AUSTIN, Texas—Shen Yun Performing Arts, a global sensation, performed 14 shows on Saturday, Jan. 7. Seven of its eight touring companies took to the stage on the same day, spanning three continents around the world.
At The Long Center for the Performing Arts in Austin, Keith Carpenter and Amy Graves were amazed by the scale of Shen Yun, especially when they learned that the New York-based classical Chinese dance and music company put on a whole new production every year.
“That was fascinating,” said Mr. Carpenter, a business owner. “It was very moving.”
Ms. Graves enjoyed the storytelling experience Shen Yun created through multiple performing art forms.
“They pulled it all together so well. The way they brought it in on the stage … and then brought it all together was very thought-provoking,” Ms. Graves said.
All the stories were really fascinating, very thought-provoking.
Mr. Carpenter added, “All the stories were really fascinating, very thought-provoking.”
A Shen Yun performance includes nearly 20 vignettes, many of which are story-based classical Chinese dance pieces. The performances also include ethnic and folk dances and musical solos.
Mr. Carpenter and Ms. Graves both said they felt the experience was a moving one. From a solo of the two-stringed erhu, an ancient Chinese instrument, to stories from historical to present-day China, the couple felt the content provided food for thought—and for the spirit.
“It moved us, it was deeply spiritual,” Ms. Graves said. “It made us think about a lot of things.”
Courage and Virtue
Also in the audience was Jessica Pennington, an investigative researcher whose work currently involves exposing how much land in Texas is actually owned by Chinese state entities.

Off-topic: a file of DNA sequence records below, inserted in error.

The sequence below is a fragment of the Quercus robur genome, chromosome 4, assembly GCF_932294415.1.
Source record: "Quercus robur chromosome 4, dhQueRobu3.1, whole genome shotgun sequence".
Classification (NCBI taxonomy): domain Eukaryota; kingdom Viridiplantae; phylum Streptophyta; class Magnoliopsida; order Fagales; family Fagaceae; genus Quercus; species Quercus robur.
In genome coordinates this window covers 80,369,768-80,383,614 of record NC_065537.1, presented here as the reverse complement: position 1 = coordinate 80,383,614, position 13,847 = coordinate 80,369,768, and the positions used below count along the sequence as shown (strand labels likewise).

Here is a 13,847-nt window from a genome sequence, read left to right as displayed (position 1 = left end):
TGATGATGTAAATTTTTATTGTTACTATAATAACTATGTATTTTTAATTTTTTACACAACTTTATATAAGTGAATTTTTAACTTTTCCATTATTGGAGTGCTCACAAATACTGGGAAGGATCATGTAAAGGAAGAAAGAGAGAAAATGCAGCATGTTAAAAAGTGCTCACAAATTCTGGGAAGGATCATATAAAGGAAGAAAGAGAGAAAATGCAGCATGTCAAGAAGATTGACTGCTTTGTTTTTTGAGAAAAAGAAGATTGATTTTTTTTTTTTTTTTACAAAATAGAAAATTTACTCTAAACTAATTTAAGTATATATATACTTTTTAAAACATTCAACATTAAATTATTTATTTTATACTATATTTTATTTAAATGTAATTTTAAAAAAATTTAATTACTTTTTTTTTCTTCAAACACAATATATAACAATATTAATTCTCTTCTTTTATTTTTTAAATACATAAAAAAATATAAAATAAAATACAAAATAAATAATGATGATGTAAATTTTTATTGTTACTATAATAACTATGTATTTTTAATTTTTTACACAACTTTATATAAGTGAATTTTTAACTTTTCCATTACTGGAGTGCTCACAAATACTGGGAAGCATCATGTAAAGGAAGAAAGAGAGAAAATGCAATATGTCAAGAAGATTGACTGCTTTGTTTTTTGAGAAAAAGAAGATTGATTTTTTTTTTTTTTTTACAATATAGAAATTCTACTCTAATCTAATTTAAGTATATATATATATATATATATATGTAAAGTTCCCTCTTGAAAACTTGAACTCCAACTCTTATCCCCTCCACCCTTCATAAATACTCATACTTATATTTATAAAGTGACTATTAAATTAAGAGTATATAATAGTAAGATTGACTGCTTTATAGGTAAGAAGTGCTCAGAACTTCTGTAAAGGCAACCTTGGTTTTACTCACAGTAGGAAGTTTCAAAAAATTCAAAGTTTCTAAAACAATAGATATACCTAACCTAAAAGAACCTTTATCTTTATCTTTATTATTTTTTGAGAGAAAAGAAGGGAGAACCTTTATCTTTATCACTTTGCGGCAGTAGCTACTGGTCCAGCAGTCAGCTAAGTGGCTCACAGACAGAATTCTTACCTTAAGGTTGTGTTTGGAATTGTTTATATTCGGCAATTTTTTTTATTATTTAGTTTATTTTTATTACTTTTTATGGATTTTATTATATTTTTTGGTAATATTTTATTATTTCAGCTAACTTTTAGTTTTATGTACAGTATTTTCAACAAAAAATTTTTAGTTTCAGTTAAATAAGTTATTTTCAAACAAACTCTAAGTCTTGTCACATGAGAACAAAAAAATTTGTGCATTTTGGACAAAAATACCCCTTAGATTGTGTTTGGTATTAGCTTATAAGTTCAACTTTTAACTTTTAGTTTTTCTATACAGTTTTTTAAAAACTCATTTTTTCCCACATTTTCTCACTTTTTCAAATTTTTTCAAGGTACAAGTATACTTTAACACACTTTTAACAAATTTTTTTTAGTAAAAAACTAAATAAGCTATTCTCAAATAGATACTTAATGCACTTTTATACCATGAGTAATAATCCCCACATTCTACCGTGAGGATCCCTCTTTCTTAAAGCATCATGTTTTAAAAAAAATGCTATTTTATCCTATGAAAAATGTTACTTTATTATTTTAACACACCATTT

She attended the performance with her husband, , and though they arrived late, Mrs. Pennington said that the moment she saw the performance, “I was just crying like a baby, it was beautiful.”
“[It] was just stunning, it was breathtaking,” she said. “I used to live in China. And in China, it was beautiful to be invited into the villages and seeing what little bit of beautiful Chinese culture was left. because communism kills and destroyed everything it touches, but there’s still a little bit of hope when I left.”
Shen Yun is known for its revival of 5,000 years of Chinese civilization. More specifically, as stated on its website in recent years, this is China before communism.
Mrs. Pennington said, “That was really beautiful, to experience in China and then to come back here and to see the full force of the beautiful traditions that China has. It’s just stunning. It’s breathtaking, and I was crying the entire time.”
She applauded Shen Yun for showing the truth about China and its people. Once known as the Celestial Empire, the Chinese believed for thousands of years that its culture was divinely inspired. The communist regime that took power in the last century held opposite beliefs, instilling atheism with its rule and stamping out traditional culture. Shen Yun is currently unable to go to China, where many of the artists still have family members.
Mrs. Pennington said she would express her gratitude to the performers, given the chance.
“Because it’s beautiful, and to stand up for truth is something that is very brave and courageous,” she said. “Courage is a virtue that all other virtues rest upon. And without it we couldn’t have any virtue … and even for just performing, just the way they show the beautifulness of Chinese traditions—thank you for doing that.”
Reporting by Sally Sun.
The Epoch Times is a proud sponsor of Shen Yun Performing Arts. We have covered audience reactions since Shen Yun’s inception in 2006.